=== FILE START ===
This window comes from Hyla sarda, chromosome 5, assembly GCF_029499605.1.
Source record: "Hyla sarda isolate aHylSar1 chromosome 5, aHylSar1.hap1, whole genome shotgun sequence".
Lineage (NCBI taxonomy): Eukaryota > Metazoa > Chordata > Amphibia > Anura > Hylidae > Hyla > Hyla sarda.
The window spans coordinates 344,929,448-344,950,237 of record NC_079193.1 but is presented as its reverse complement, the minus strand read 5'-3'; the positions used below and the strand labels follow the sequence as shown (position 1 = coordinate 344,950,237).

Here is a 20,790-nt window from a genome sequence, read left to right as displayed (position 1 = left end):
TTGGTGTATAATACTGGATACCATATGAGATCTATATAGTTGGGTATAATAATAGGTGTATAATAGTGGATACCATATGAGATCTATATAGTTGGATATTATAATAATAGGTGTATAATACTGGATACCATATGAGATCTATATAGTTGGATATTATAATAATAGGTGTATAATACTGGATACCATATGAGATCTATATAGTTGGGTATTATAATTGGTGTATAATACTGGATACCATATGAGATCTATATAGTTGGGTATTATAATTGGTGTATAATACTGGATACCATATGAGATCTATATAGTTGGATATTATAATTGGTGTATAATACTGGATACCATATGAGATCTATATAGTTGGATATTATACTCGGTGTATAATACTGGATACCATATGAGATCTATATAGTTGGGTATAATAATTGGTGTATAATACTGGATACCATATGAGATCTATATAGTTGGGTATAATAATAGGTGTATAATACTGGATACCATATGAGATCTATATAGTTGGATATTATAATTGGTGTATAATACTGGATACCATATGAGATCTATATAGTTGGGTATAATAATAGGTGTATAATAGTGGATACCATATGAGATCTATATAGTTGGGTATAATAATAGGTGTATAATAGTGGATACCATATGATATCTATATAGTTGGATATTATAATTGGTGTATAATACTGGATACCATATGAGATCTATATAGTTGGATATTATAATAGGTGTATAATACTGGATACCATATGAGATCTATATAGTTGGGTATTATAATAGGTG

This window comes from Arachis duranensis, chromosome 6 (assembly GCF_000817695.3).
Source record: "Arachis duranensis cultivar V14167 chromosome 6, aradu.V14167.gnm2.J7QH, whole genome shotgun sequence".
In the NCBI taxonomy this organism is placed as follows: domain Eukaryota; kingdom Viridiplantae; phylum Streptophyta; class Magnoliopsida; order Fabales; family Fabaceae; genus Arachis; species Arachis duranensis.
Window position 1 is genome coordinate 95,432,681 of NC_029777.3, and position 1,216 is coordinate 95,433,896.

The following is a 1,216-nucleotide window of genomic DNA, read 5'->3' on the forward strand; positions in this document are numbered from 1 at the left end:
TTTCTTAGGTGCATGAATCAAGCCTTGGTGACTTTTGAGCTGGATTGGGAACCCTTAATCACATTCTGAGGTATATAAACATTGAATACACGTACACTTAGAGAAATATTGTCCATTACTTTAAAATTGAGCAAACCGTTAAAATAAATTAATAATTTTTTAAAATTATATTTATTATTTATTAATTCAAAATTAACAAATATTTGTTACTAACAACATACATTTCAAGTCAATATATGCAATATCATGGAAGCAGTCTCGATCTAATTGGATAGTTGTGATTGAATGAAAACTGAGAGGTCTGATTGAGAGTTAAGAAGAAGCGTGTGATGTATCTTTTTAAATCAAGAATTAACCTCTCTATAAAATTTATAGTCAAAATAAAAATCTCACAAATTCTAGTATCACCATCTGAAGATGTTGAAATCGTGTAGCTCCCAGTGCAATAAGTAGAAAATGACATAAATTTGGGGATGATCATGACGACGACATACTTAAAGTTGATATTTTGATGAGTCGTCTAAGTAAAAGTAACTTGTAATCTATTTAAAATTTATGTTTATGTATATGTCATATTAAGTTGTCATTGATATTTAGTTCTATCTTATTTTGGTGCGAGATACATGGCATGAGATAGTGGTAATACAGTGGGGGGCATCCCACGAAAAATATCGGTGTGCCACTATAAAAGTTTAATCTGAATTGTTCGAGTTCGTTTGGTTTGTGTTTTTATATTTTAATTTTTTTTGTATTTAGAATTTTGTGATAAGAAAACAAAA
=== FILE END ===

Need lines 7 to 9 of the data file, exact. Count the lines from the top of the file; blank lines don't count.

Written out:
This window comes from Arachis duranensis, chromosome 6 (assembly GCF_000817695.3).
Source record: "Arachis duranensis cultivar V14167 chromosome 6, aradu.V14167.gnm2.J7QH, whole genome shotgun sequence".
In the NCBI taxonomy this organism is placed as follows: domain Eukaryota; kingdom Viridiplantae; phylum Streptophyta; class Magnoliopsida; order Fabales; family Fabaceae; genus Arachis; species Arachis duranensis.